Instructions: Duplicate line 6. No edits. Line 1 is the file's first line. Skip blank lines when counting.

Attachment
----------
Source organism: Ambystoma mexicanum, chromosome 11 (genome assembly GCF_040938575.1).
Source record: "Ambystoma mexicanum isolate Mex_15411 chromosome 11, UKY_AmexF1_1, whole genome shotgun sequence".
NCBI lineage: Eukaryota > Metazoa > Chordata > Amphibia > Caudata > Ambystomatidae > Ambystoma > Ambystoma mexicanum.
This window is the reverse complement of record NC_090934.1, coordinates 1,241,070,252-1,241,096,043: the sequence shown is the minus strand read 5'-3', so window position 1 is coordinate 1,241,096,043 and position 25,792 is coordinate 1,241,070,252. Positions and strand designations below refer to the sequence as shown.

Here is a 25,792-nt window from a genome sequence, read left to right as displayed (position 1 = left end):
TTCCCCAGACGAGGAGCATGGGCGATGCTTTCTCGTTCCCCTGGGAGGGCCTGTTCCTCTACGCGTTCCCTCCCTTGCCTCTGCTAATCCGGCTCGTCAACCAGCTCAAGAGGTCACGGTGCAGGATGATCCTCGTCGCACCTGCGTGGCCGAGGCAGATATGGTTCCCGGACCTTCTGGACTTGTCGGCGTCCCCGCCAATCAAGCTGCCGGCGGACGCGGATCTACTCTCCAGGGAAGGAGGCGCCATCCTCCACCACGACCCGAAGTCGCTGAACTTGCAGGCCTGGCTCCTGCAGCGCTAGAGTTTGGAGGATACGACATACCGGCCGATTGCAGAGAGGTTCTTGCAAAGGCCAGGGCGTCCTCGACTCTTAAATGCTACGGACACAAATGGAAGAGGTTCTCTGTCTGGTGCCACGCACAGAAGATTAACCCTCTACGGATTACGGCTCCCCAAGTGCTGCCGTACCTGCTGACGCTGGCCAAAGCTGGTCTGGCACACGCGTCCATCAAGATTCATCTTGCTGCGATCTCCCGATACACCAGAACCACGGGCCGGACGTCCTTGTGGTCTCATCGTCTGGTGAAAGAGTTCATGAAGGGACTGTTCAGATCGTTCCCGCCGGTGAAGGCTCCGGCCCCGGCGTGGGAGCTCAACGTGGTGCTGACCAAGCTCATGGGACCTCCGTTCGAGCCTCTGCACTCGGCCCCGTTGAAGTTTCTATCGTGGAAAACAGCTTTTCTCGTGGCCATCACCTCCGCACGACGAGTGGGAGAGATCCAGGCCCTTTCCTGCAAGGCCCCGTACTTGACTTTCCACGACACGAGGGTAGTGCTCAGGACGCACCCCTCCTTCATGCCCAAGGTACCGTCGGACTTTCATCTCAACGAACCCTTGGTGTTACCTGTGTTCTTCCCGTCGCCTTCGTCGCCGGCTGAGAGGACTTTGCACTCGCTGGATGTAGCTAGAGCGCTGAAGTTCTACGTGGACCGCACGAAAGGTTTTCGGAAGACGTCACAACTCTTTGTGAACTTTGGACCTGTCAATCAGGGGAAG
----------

TTCCCCAGACGAGGAGCATGGGCGATGCTTTCTCGTTCCCCTGGGAGGGCCTGTTCCTCTACGCGTTCCCTCCCTTGCCTCTGCTAATCCGGCTCGTCAACCAGCTCAAGAGGTCACGGTGCAGGATGATCCTCGTCGCACCTGCGTGGCCGAGGCAGATATGGTTCCCGGACCTTCTGGACTTGTCGGCGTCCCCGCCAATCAAGCTGCCGGCGGACGCGGATCTACTCTCCAGGGAAGGAGGCGCCATCCTCCACCACGACCCGAAGTCGCTGAACTTGCAGGCCTGGCTCCTGCAGCGCTAGAGTTTGGAGGATACGACATACCGGCCGATTGCAGAGAGGTTCTTGCAAAGGCCAGGGCGTCCTCGACTCTTAAATGCTACGGACACAAATGGAAGAGGTTCTCTGTCTGGTGCCACGCACAGAAGATTAACCCTCTACGGATTACGGCTCCCCAAGTGCTGCCGTACCTGCTGACGCTGGCCAAAGCTGGTCTGGCACACGCGTCCATCAAGATTCATCTTGCTGCGATCTCCCGATACACCAGAACCACGGGCCGGACGTCCTTGTGGTCTCATCGTCTGGTGAAAGAGTTCATGAAGGGACTGTTCAGATCGTTCCCGCCGGTGAAGGCTCCGGCCCCGGCGTGGGAGCTCAACGTGGTGCTGACCAAGCTCATGGGACCTCCGTTCGAGCCTCTGCACTCGGCCCCGTTGAAGTTTCTATCGTGGAAAACAGCTTTTCTCGTGGCCATCACCTCCGCACGACGAGTGGGAGAGATCCAGGCCCTTTCCTGCAAGGCCCCGTACTTGACTTTCCACGACACGAGGGTAGTGCTCAGGACGCACCCCTCCTTCATGCCCAAGGTACCGTCGGACTTTCATCTCAACGAACCCTTGGTGTTACCTGTGTTCTTCCCGTCGCCTTCGTCGCCGGCTGAGAGGACTTTGCACTCGCTGGATGTAGCTAGAGCGCTGAAGTTCTACGTGGACCGCACGAAAGGTTTTCGGAAGACGTCACAACTCTTTGTGAACTTTGGACCTGTCAATCAGGGGAAG